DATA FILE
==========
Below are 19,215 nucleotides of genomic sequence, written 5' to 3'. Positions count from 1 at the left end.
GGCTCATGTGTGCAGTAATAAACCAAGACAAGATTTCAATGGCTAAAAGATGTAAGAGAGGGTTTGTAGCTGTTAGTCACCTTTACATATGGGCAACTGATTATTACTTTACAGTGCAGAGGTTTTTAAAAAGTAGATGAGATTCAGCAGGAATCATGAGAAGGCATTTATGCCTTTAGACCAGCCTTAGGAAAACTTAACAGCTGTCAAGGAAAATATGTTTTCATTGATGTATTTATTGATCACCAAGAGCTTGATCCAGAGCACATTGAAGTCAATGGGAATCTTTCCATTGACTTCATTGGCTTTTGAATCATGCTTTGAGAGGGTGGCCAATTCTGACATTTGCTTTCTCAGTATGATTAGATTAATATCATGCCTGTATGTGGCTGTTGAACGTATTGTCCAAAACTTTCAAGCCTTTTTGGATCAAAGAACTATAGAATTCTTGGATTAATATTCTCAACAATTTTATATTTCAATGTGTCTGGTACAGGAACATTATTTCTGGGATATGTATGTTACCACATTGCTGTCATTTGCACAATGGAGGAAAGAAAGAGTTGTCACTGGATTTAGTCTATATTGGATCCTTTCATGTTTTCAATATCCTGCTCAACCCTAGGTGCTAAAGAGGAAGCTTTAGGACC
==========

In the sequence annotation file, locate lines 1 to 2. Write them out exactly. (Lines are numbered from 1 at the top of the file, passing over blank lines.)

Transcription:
Below are 19,215 nucleotides of genomic sequence, written 5' to 3'. Positions count from 1 at the left end.
GGCTCATGTGTGCAGTAATAAACCAAGACAAGATTTCAATGGCTAAAAGATGTAAGAGAGGGTTTGTAGCTGTTAGTCACCTTTACATATGGGCAACTGATTATTACTTTACAGTGCAGAGGTTTTTAAAAAGTAGATGAGATTCAGCAGGAATCATGAGAAGGCATTTATGCCTTTAGACCAGCCTTAGGAAAACTTAACAGCTGTCAAGGAAAATATGTTTTCATTGATGTATTTATTGATCACCAAGAGCTTGATCCAGAGCACATTGAAGTCAATGGGAATCTTTCCATTGACTTCATTGGCTTTTGAATCATGCTTTGAGAGGGTGGCCAATTCTGACATTTGCTTTCTCAGTATGATTAGATTAATATCATGCCTGTATGTGGCTGTTGAACGTATTGTCCAAAACTTTCAAGCCTTTTTGGATCAAAGAACTATAGAATTCTTGGATTAATATTCTCAACAATTTTATATTTCAATGTGTCTGGTACAGGAACATTATTTCTGGGATATGTATGTTACCACATTGCTGTCATTTGCACAATGGAGGAAAGAAAGAGTTGTCACTGGATTTAGTCTATATTGGATCCTTTCATGTTTTCAATATCCTGCTCAACCCTAGGTGCTAAAGAGGAAGCTTTAGGACC